As president and co-founder of Andrew Hill Investment Advisors, a boutique financial services firm in Naples that specializes in socially-responsible practices, Andy Hill, 55, brings a particular lens to both his firm’s strategies and his own charitable giving.
“We focus on the integration of environmental, social and governance attributes in our research and investment opportunities,” Hill says, “and we invest in entities that consider those factors in the management of their affairs. It may sound like we’re trying to make friends, but the reality is companies that subscribe to those factors tend to produce greater profits with less risk. As I joke with people, it’s more about making money than making friends, but sometimes they coincide.”
Each year, at its annual ESG cocktail party, his company makes donations to local charitable organizations that have been nominated by his clients and vetted by an independent third party. One group is chosen for each category—environmental, social and governance.
“We try to find entities where, if we write them a check, they would actually appreciate it,” Hill says. “There are organizations where a few thousand dollars won’t even raise their attention.”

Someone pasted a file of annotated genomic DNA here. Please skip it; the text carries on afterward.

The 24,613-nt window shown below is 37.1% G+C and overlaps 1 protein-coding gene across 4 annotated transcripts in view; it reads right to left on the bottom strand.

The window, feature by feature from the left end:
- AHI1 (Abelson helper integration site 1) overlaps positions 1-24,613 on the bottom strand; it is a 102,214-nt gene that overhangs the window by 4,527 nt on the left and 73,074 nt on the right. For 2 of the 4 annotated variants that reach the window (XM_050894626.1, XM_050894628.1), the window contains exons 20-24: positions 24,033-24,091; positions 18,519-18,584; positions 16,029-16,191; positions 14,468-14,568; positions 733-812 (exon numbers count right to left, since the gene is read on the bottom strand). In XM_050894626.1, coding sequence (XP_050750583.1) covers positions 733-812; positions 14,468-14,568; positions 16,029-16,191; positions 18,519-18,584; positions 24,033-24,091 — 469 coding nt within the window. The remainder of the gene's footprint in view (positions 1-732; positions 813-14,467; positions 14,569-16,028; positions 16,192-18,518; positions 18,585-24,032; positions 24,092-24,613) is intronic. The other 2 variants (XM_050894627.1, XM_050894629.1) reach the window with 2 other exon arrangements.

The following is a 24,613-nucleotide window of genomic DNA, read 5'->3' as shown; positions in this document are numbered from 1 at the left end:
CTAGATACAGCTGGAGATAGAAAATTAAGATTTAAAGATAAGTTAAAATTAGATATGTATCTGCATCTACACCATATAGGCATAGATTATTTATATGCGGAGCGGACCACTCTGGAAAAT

When it comes to his own giving, Hill recently received an ask he couldn’t refuse.
He maintains close ties with his alma mater, Canisius College, a Jesuit college in Buffalo, N.Y. Though he calls himself “a Protestant kid,” Hill attended Canisius because he’d heard that a Jesuit education would prepare him for the business world. It also taught him the importance of helping others.
So, when one of his former professors from Canisius called to report that a student in the accounting department, a five-year program, had run out of scholarship funds for her fifth year, Hill’s response was easy. The young woman was from Nigeria, an exceptional student, and if she didn’t get funding she would be sent back to her home country. Would Hill help?
He immediately reached out to other alumni from the school’s accounting program, and together they pooled the $25,000 needed to keep the young woman at Canisius for her final year.